This is the tenth reflection, commemorating the two hundredth anniversary of the Restoration of the Society of Jesus. A reflection on the life of Bl Miguel Pro.
The nuns of Mary, Queen of Apostles, sing the hymn Jesu dulcis mermoria. Sweet is the very thought of Jesus; giving true joy to the heart. But sweeter than the sweetest honey, is his very Presence.
Miguel Pro was martyred in 1927 having been arrested and executed for the crime of being a priest at a time which was described by the English author, Graham Greene, as the “fiercest persecution of religion anywhere since the reign of Elizabeth”. Born in 1891, he was forced by anti-clerical laws to leave Mexico in 1914, Pro studied for the priesthood in California, Spain, Nicaragua, and Belgium, but in 1925 he returned to Mexico to help establish an ‘underground’ Church. For two years, with great imagination, energy and joyful good humour he moved from house to house, often in disguise, and brought comfort to the beleaguered Catholics by his preaching and the celebrating of mass and the sacraments. Following his arrest in 1927, he was accused of involvement in a bombing, and was convicted without trial. As a public lesson the President of Mexico invited many diplomats and journalists to witness the execution by firing squad, but this move rebounded badly as images of the execution of the priest were published around the world and drew wide-spread condemnation of the regime. Pro’s final words of ‘Viva Cristo Rey!’ (Long Live Christ the King!) became a rallying cry for opposition. Miguel Pro was beatified by Pope John Paul II in 1988.
In the inadequate light he could just see two men kneeling with their arms stretched out in the shape of a cross – they would keep that position until the consecration was over, one more mortification squeezed out of their harsh and painful lives.
He began the prayer for the living: the long list of the Apostles and Martyrs fell like footsteps – Cornelii, Cypriani, Laurentii, Chrysogoni – soon the police would reach the clearing where his mule had sat down under him and he had washed in the pool. The Latin words ran into each other on his hasty tongue: he could feel impatience all around him. He began the Consecration of the Host (he had finished the wafers long ago – this was a piece of bread from Maria’s oven); impatience abruptly died away: everything in time became a routine but this – ‘Who the day before he suffered took Bread into his holy and venerable hands . . .’ Whoever moved outside on the forest path, there was no movement here – ‘Hoc est enim Corpus Meum.’ He could hear the sigh of breaths released: God was here in the body for the first time in six years. When he raised the Host he could imagine the faces lifted like famished dogs. He began the Consecration of the Wine – in a chipped cup. That was one more surrender – for two years he had carried a chalice around with him; once it would have cost him his life, if the police officer who opened his case had not been a Catholic. It may very well have cost the officer his life, if anybody had discovered the evasion – he didn’t know; you went round making God knew what martyrs – in Concepcion or elsewhere – when you yourself were without grace enough to die.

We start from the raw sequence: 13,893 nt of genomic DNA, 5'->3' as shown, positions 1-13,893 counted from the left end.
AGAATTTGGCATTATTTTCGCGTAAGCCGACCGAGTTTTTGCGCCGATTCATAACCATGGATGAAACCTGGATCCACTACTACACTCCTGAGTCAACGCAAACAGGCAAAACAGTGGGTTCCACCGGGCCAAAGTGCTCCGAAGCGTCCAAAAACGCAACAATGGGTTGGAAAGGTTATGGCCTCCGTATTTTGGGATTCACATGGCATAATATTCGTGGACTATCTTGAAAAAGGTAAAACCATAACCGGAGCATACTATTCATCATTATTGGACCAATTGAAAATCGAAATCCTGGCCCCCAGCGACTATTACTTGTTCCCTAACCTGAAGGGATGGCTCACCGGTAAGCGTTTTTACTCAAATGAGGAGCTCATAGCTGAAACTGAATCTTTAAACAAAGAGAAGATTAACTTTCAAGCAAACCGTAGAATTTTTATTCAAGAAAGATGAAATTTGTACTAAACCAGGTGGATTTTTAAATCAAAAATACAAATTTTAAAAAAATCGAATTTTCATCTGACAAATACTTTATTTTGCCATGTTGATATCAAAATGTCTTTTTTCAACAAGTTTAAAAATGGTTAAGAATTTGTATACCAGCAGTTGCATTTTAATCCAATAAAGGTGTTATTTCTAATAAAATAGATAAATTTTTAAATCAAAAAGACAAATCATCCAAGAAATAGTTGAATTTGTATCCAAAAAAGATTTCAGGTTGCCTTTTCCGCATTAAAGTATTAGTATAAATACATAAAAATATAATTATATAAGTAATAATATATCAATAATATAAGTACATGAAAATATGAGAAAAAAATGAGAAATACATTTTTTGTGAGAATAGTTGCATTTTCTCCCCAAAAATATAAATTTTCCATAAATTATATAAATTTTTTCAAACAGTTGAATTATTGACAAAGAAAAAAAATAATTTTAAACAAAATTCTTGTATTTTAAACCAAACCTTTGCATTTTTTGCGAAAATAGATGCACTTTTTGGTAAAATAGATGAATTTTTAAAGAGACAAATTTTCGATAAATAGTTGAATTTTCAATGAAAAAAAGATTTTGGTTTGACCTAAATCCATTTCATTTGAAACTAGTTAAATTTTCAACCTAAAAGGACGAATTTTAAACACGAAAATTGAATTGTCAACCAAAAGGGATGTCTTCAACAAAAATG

The Consecration was in silence: no bell rang. He knelt by the packing-case exhausted, without a prayer. Somebody opened the door: a voice whispered urgently, ‘They’re here.’ They couldn’t have come on foot then, he thought vaguely. Somewhere in the absolute stillness of the dawn – it couldn’t have been more than a quarter of a mile away – a horse whinnied.
He got up to his feet – Maria stood at his elbow. She said, ‘The cloth, father, give me the cloth.’ He put the Host hurriedly into his mouth and drank the wine: one had to avoid profanation: the cloth was whipped away from the packing-case. She nipped the candles, so that the wuck should not leave a smell . . . The room was already cleared, only the owner hung by the entrance waiting to kiss his hand. Through the door the world was faintly visible, and a cock in the village crowed.
Maria said, ‘Come to the hut quickly.’
‘I’d better go.’ He was without a plan. ‘ Not be found here.’
‘They are all around the village.’
Was this the end at last, he wondered?
The reading describes the final mass of a martyr priest isolated and vulnerable yet acting with courage to serve his people. What did you feel as you listened to it, did any word or phrase particularly strike you, or any image make an impact on you?
The words 'the day before he suffered he took bread into his holy and venerable hands' are at the heart of the reading. Can you think of a time when you faced the uncertainty of suffering, or of isolation or vulnerability. What thoughts or emotions now come to mind about such a time.
At his execution by firing squad Blessed Miguel Pro smiled and held his arms out in the form of a cross. In the reading some at mass make the same gesture. What possible value has such pain and suffering in our lives today?
The extract ends with a cock crowing and the dawn of a new day. What echoes do these images have for you or for your future?
Listen now to the reading again in the light of your reaction to these questions
Speak to the Lord about any feelings or responses you have, and listen quietly to what he might want to say in return.